NICHOLAS P. BRIGANTE
"Paintings, Drawings, Watercolors and Prints from the 1920s through the 1970s"
FOR IMMEDIATE RELEASE
NICHOLAS P. BRIGANTE (1895-1989)
STANTON MACDONALD-WRIGHT (1890-1973)
Paintings, Drawings, Watercolors and Prints from the 1920s through the1970s
August 4 - 31, 2001
TOBEY C. MOSS GALLERY
7321 Beverly Blvd., Los Angeles, CA 90036
(323) 933-5523, fax (323) 933-7618
Web site, http://www.tobeycmossgallery.com
Stanton Macdonald-Wright and Nicholas P. Brigante each occupy an important place in the history and development of Modern Art. "Stan", originally from Virginia, and "Nick", born in Padua, Italy, each came to Los Angeles as children. Possessing vastly different personalities, these two artists are linked by their ability to see beyond the tradition of Western art and in their belief in Los Angeles as an art center. Although in different ways, they shared an affinity towards Asian aesthetics.
In 1907 Macdonald-Wright traveled to Paris to study and in 1913 with fellow artist and friend, Morgan Russell, founded Synchromism. After exhibiting in Europe and New York, Macdonald-Wright returned home to Los Angeles in 1919. Macdonald-Wright and Nick Brigante first crossed paths at the Los Angeles Art Students' League, in which Brigante had participated before the War and which Macdonald-Wright joined in 1919 and would later direct.
Brigante first attended the Art Students' League in 1911 where he met his mentor, Rex Slinkard. After serving in the army, he returned to Los Angeles at the close of the War and rejoined the League. After exhibiting works at LACMA, he joined in the 1923 'Group of Independent Artists' show, organized at the League by Macdonald-Wright. When that show closed, Brigante and his new bride moved to New York, where his watercolors were exhibited alongside those of Demuth, Marin, Feitelson and others. Brigante returned to Los Angeles in 1925 and built a home for himself and his Francisca in the Hollywood Hills.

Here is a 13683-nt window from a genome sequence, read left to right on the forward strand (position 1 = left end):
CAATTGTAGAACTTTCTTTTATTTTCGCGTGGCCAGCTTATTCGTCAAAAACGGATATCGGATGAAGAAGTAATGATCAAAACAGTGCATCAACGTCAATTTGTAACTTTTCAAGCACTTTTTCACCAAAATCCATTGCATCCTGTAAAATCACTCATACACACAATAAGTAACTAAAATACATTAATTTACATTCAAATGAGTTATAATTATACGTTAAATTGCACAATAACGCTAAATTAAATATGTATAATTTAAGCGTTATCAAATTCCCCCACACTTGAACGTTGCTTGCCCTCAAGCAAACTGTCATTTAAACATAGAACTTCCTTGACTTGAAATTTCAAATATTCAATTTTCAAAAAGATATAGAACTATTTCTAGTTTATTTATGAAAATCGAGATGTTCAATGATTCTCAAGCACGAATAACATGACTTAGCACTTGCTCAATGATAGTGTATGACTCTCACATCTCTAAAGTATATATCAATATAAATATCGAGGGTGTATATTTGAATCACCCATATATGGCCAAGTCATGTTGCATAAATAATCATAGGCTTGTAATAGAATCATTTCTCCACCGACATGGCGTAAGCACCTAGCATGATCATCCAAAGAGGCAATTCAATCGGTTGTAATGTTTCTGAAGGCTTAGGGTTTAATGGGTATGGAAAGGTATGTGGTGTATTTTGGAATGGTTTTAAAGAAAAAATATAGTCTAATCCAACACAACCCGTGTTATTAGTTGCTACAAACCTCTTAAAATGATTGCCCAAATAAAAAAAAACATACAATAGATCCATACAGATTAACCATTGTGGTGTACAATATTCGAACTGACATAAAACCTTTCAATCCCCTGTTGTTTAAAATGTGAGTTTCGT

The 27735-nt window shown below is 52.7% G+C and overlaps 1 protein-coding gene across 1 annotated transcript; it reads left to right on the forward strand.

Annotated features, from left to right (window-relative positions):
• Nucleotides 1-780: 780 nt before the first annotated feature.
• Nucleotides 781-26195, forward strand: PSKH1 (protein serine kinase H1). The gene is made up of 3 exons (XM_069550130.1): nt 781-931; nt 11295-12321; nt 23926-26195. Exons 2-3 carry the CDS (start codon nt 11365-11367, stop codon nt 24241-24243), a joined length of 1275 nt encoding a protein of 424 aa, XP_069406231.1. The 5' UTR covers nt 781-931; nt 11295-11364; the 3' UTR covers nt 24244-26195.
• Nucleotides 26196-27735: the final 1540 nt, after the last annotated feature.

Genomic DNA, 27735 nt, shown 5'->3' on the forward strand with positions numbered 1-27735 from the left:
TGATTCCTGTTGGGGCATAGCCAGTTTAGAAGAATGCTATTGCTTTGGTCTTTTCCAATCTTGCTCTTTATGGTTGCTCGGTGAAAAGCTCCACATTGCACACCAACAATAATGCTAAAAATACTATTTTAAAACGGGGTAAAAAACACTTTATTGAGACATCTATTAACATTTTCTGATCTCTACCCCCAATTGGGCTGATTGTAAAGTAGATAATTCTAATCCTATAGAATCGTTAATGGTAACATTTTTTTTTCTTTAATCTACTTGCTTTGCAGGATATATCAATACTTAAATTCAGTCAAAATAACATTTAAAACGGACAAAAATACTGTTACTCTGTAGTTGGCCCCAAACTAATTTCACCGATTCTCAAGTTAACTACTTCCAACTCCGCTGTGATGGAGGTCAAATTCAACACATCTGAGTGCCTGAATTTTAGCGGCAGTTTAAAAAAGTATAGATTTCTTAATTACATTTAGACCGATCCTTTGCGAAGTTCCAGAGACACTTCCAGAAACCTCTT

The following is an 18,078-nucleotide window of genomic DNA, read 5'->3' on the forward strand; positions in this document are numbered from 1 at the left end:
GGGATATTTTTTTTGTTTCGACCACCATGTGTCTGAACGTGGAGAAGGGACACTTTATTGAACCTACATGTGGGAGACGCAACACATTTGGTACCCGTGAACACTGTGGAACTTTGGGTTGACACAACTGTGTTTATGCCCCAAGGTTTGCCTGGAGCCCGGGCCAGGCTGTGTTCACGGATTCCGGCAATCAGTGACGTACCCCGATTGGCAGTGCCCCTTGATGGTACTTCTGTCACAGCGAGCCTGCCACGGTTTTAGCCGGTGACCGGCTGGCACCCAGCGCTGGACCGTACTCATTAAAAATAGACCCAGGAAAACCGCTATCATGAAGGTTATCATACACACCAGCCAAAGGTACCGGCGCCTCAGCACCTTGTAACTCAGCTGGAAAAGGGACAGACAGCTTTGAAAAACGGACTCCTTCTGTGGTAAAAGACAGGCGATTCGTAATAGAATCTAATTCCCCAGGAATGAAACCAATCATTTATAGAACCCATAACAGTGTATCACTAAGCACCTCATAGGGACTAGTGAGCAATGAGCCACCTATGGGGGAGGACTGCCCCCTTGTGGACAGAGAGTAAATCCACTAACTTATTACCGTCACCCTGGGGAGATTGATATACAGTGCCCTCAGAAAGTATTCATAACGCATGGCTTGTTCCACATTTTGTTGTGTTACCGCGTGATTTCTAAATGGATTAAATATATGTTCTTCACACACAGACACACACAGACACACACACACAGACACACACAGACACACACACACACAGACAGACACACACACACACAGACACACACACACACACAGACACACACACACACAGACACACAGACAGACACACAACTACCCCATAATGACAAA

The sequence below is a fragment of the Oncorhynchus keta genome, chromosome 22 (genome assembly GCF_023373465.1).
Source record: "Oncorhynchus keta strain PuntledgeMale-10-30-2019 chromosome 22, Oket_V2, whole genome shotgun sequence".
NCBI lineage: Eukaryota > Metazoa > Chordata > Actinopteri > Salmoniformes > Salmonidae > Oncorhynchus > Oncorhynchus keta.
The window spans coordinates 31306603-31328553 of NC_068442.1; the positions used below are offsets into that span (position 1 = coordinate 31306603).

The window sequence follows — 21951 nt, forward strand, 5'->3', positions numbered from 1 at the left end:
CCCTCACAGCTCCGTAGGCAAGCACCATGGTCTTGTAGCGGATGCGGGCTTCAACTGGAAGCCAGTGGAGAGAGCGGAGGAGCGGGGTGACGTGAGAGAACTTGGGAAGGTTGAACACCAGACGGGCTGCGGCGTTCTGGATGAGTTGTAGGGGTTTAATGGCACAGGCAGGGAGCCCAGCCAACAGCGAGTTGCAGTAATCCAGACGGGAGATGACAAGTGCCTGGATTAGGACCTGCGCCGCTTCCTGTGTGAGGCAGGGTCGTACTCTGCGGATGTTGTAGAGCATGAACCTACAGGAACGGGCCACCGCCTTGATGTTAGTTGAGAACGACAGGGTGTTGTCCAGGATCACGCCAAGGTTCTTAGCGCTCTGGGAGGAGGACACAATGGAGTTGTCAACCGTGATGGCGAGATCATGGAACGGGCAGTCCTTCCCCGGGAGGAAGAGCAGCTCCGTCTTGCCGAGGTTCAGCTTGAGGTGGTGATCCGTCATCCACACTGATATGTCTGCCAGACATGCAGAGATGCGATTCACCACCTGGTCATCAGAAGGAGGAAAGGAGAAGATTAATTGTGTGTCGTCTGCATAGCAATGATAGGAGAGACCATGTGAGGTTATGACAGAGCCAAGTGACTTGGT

While Brigante preferred the secluded environment of the Hills, Stanton Macdonald-Wright was more extroverted and worked actively in the community. By the mid-1930s, as a regional advisor for the Federal Arts Project of the WPA, he created a commissioned mural for the Santa Monica Public Library. Between 1942 - 1953, upon termination of the FAP/WPA, Macdonald-Wright taught Eastern philosophy/aesthetics, art history, and iconography at UCLA .
In retirement, Macdonald-Wright made art, creating both abstract and figurative works, extending Synchromist techniques, while dividing his time between Kyoto, Japan and his Santa Monica home. Simultaneously, Brigante pursued intuitive painting and the subconscious, using his mastery of ink wash and creating multiple series of works including the "Burnt Mountain," "Tide Pools," and "Winds and Mists."
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